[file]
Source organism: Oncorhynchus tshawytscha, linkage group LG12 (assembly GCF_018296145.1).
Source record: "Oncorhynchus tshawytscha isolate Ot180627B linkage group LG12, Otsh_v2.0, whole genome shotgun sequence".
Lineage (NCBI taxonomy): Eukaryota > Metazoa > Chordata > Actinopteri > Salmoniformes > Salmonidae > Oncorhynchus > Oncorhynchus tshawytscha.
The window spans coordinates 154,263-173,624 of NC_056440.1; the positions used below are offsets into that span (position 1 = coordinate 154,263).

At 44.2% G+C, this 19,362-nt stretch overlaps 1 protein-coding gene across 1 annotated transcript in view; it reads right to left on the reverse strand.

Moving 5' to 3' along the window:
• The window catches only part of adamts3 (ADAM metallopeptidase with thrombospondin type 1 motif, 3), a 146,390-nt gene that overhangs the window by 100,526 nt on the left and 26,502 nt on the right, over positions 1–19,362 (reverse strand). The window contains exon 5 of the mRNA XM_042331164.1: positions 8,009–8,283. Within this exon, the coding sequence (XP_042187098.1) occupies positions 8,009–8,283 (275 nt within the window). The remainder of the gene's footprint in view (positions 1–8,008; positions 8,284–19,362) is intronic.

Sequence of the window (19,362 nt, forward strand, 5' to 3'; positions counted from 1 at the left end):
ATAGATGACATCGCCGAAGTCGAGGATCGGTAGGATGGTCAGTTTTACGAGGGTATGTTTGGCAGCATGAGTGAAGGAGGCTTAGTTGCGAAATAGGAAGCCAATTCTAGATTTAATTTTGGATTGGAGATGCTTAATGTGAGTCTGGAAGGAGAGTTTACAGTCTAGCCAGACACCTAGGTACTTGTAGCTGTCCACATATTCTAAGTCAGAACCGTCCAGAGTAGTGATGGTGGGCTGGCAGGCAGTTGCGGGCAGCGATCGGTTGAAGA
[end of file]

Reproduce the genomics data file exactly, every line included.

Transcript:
Source organism: Oncorhynchus tshawytscha, linkage group LG12 (assembly GCF_018296145.1).
Source record: "Oncorhynchus tshawytscha isolate Ot180627B linkage group LG12, Otsh_v2.0, whole genome shotgun sequence".
Lineage (NCBI taxonomy): Eukaryota > Metazoa > Chordata > Actinopteri > Salmoniformes > Salmonidae > Oncorhynchus > Oncorhynchus tshawytscha.
The window spans coordinates 154,263-173,624 of NC_056440.1; the positions used below are offsets into that span (position 1 = coordinate 154,263).

At 44.2% G+C, this 19,362-nt stretch overlaps 1 protein-coding gene across 1 annotated transcript in view; it reads right to left on the reverse strand.

Moving 5' to 3' along the window:
• The window catches only part of adamts3 (ADAM metallopeptidase with thrombospondin type 1 motif, 3), a 146,390-nt gene that overhangs the window by 100,526 nt on the left and 26,502 nt on the right, over positions 1–19,362 (reverse strand). The window contains exon 5 of the mRNA XM_042331164.1: positions 8,009–8,283. Within this exon, the coding sequence (XP_042187098.1) occupies positions 8,009–8,283 (275 nt within the window). The remainder of the gene's footprint in view (positions 1–8,008; positions 8,284–19,362) is intronic.

Sequence of the window (19,362 nt, forward strand, 5' to 3'; positions counted from 1 at the left end):
ATAGATGACATCGCCGAAGTCGAGGATCGGTAGGATGGTCAGTTTTACGAGGGTATGTTTGGCAGCATGAGTGAAGGAGGCTTAGTTGCGAAATAGGAAGCCAATTCTAGATTTAATTTTGGATTGGAGATGCTTAATGTGAGTCTGGAAGGAGAGTTTACAGTCTAGCCAGACACCTAGGTACTTGTAGCTGTCCACATATTCTAAGTCAGAACCGTCCAGAGTAGTGATGGTGGGCTGGCAGGCAGTTGCGGGCAGCGATCGGTTGAAGA